You have to agree with one of the Sports Council’s top 12--Kirk Gibson’s dramatic ninth-inning home run in the ’88 World Series that not only won the first game but, in a sense, the whole Series.

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I remember that for a different reason too. The sporting world forgets that there was another dramatic homer hit in that game. It was in the second inning. The Dodgers were ahead of Oakland, 2-0, but the A’s loaded the bases and Jose Canseco came up. Jose unloaded one of the most awesome homers I have ever seen. It never seemed to get more than 15 feet in the air, but it took off like a missile to center field, where it still had so much velocity it broke a TV camera.

I had written a whole column on it when Gibson limped to bat in the ninth. I looked at Gibson and I told myself, “He’s got to pop out--he can hardly walk!” He popped out, all right. Out to the right-field bleachers.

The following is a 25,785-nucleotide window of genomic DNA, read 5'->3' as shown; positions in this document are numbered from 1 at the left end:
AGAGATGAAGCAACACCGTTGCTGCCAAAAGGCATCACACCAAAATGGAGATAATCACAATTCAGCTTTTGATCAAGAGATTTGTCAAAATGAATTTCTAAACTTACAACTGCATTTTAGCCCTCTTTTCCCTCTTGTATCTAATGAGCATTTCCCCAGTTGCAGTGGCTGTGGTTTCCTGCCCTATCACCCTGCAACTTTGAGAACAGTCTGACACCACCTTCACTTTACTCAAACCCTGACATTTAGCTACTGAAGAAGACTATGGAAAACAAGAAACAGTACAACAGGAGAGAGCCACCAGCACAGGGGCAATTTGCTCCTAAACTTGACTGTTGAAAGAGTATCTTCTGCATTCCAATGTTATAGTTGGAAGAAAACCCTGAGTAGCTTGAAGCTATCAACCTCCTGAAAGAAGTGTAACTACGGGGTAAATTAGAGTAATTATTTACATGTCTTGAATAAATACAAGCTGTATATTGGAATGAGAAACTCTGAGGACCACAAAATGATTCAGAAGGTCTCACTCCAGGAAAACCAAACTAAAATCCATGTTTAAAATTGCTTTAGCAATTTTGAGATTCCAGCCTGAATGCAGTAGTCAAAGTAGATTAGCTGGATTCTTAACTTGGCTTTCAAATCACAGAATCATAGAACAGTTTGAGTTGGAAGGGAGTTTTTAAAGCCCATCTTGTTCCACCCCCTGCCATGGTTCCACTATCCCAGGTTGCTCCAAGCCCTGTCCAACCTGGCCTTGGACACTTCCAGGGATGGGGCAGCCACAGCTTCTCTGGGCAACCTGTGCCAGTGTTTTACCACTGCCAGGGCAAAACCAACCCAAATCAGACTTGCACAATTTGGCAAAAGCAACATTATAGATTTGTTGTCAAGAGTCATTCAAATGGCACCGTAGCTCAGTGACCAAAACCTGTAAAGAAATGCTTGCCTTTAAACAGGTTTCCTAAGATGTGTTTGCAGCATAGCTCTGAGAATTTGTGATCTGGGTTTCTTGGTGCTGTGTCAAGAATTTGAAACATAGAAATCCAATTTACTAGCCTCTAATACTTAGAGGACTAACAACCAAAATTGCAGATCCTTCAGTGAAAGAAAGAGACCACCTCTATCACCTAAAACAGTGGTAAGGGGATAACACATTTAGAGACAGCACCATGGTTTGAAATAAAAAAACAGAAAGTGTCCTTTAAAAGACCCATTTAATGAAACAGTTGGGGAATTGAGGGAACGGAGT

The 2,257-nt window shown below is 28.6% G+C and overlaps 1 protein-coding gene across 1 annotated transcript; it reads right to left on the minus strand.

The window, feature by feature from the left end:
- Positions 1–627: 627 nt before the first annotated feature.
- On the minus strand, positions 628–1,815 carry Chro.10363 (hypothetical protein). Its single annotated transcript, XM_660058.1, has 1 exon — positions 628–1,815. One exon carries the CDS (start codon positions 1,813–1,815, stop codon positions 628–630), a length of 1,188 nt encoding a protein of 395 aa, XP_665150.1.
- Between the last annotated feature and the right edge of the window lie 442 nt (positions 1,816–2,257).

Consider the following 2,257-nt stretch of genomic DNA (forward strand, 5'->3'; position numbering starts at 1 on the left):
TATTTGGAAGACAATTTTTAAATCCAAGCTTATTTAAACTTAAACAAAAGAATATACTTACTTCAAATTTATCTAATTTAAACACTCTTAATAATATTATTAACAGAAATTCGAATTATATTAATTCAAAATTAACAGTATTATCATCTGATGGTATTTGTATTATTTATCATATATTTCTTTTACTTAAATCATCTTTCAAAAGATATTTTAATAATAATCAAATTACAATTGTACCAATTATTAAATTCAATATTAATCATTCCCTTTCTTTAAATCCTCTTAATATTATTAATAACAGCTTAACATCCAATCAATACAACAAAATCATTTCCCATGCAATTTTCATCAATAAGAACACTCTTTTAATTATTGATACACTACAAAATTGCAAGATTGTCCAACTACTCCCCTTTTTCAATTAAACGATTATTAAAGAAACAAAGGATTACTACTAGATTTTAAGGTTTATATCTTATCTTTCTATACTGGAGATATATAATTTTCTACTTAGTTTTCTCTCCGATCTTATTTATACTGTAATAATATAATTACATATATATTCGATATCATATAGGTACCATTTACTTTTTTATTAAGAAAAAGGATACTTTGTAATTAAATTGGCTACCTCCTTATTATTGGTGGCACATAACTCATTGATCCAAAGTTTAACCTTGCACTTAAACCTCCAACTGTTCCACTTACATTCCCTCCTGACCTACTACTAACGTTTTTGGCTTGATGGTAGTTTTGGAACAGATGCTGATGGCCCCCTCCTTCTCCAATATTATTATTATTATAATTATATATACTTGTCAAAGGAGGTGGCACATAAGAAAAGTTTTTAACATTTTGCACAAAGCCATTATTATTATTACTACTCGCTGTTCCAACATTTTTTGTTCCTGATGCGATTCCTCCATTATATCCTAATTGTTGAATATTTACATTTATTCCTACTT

I’m the only one who remembers Canseco’s home run. I remember it because I had to scrap my story on it and substitute one on Gibson’s--on deadline.

The other top 12 of L.A.'s Unforgettable include the 1932 Olympics and the 1984 Olympics. Also saluted are the Dodgers’ move to L.A., Anthony Davis and the 1974 USC victory over Notre Dame and Sandy Koufax’s fourth no-hitter and perfect game in 1965.

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The 1974 Notre Dame-USC game belongs in any anthology. USC was behind, 24-0, with one minute to play in the first half. The Trojans went into the locker room behind, 24-6. Now, I have seen teams behind, 24-6, at the half come back to win. But usually by 27-24 or even 31-27 or some such. USC, sparked by Anthony Davis’ second-half kickoff return of 102 yards, exploded. The Trojans rolled up 49 points so fast the scoreboard had a nervous breakdown. So did the Irish. USC actually had a 55-24 lead with nine minutes to play when the Trojans lifted the first team!